Universal Design for Learning (UDL) layers brain-based, research-backed teaching and learning strategies onto the architectural principles of Universal Design (UD) to enable learners to reach their educational goals more efficiently and effectively, whether or not they need or officially request an accommodation.
Students encounter a variety of barriers to achieving their educational goals. UDL enables us to identify and reduce many learning barriers, including physical, emotional, intellectual, and socio-economic challenges, as well as challenges caused by athletics or work schedules, family obligations, distance, learning a new language, lack of technology, or unreliable internet access. By proactively addressing the variability of our students’ diverse abilities, cultural expectations, and prior knowledge, UDL makes learning more accessible, thus creating a more equitable environment that is highly engaging and inherently inclusive. Therefore, it features prominently in the Schreyer Institute’s diversity, equity, inclusion, and accessibility initiatives.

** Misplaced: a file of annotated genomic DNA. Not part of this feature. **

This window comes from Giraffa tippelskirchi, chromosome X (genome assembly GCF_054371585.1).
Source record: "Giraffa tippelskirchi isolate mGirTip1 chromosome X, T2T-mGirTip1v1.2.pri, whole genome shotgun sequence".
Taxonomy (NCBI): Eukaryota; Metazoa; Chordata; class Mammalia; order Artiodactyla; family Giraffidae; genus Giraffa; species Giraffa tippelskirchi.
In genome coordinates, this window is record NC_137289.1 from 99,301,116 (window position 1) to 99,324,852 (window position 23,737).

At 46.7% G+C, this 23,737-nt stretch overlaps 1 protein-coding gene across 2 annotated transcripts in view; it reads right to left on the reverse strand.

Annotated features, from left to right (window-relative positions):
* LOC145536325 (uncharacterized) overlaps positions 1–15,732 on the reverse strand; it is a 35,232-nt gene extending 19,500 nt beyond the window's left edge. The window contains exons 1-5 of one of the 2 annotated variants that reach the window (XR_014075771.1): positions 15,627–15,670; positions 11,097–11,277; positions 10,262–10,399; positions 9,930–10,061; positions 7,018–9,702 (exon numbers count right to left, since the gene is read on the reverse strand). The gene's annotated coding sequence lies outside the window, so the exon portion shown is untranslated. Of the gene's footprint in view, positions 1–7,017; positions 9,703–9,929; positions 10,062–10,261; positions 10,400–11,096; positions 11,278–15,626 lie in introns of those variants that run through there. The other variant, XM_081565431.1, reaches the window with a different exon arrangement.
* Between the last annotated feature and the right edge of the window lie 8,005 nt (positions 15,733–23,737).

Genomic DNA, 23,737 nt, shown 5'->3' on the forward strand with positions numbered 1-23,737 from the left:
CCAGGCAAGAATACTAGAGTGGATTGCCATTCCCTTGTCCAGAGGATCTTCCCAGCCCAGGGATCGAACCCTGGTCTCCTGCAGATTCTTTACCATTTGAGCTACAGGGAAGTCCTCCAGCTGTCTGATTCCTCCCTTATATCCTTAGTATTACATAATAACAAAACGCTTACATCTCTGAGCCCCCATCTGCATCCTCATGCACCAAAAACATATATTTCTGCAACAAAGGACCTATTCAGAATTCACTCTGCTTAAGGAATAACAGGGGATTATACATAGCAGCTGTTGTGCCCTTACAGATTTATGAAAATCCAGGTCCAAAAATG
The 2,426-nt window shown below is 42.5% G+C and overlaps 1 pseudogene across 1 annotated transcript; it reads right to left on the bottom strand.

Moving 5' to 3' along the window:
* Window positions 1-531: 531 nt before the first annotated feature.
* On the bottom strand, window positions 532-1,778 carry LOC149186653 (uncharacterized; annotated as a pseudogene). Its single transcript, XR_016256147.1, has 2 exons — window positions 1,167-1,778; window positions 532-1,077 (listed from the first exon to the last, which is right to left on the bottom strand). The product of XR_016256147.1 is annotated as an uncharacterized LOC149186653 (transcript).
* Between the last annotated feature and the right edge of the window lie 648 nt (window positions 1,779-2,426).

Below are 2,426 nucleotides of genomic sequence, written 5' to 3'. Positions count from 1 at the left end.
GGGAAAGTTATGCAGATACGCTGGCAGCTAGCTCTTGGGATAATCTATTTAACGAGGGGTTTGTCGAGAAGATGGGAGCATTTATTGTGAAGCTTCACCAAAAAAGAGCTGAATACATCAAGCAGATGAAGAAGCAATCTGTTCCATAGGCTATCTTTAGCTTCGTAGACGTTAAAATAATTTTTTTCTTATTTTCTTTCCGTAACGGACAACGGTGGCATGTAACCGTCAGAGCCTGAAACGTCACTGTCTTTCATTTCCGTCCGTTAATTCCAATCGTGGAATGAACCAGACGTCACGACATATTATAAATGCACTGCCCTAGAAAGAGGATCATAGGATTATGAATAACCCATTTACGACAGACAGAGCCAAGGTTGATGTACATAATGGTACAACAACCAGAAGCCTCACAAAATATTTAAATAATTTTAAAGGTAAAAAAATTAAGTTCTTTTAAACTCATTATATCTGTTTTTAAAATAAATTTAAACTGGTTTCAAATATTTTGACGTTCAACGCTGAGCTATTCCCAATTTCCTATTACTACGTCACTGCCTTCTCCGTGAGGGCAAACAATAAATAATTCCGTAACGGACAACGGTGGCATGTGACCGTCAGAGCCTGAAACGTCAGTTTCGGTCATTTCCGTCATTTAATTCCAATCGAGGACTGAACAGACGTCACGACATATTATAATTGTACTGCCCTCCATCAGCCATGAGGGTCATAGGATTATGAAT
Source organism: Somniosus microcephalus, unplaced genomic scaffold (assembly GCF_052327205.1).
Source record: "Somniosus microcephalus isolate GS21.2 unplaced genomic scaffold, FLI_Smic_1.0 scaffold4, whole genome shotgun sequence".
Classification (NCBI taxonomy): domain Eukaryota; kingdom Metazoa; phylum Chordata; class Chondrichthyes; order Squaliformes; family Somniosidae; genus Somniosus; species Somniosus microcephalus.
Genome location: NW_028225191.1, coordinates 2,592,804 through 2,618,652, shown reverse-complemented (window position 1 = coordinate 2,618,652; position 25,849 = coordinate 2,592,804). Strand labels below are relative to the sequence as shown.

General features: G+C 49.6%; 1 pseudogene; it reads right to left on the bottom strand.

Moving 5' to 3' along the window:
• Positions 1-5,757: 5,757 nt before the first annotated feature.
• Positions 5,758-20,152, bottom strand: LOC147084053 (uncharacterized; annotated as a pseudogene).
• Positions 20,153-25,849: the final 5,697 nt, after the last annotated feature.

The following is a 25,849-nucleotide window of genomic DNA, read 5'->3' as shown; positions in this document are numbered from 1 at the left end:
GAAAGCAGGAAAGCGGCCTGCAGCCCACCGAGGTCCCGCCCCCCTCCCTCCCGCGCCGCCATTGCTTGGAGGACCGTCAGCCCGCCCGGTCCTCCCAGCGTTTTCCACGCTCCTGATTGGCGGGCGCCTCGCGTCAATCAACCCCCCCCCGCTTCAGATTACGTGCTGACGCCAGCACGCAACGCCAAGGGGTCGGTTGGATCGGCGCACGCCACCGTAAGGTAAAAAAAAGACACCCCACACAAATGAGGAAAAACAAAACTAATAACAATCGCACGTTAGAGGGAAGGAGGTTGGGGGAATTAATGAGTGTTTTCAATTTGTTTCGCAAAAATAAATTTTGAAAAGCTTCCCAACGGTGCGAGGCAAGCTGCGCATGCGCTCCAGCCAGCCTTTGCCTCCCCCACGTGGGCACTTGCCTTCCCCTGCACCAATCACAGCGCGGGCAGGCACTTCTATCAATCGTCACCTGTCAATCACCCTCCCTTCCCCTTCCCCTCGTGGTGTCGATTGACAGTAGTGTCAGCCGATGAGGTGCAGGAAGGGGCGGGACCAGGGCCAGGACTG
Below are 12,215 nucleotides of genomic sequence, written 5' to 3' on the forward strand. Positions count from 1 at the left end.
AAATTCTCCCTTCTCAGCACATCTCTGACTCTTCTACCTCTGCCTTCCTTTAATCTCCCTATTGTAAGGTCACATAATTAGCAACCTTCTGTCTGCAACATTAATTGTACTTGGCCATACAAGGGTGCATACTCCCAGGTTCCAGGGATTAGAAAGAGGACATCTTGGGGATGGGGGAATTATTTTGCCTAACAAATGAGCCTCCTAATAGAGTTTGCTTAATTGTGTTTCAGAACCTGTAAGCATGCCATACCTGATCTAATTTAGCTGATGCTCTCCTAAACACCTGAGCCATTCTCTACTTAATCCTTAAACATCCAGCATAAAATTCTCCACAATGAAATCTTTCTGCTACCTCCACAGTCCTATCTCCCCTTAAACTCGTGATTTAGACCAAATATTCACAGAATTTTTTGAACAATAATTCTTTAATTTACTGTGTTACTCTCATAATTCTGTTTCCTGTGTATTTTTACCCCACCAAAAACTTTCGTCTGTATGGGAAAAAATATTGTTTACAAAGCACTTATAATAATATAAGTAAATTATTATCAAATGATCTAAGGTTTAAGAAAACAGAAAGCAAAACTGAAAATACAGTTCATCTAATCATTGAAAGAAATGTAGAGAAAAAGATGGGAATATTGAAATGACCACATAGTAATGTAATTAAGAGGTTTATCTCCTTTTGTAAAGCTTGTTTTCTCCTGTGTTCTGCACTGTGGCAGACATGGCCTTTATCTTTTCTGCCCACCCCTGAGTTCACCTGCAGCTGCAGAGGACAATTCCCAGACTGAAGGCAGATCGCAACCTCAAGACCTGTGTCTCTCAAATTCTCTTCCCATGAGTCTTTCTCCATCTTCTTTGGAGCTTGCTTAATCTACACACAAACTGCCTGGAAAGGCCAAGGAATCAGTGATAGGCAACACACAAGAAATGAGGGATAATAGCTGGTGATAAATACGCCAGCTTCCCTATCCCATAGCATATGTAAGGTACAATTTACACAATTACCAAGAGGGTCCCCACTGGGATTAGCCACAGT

The UDL Framework, developed by the Center for Applied Special Technology (CAST), proposes that we provide students with multiple means of engagement, representation, and action & expression. Each of these three UDL Principles corresponds to an area of the brain as identified by CAST’s cognitive neuroscientists.
The guidelines within the framework present specific, evidence-based teaching and learning strategies that activate those parts of the brain to foster deep learning. Implementing these strategies advances the goal of UDL, which is to enable students to become expert learners by providing them with multiple ways to become purposeful & motivated, resourceful & knowledgeable, and strategic & goal-directed learners (CAST 2018).
To learn more about UDL, our courses, or to invite the UDL Team to present for your department or committee meeting, contact Mary Ann Tobin at email@example.com.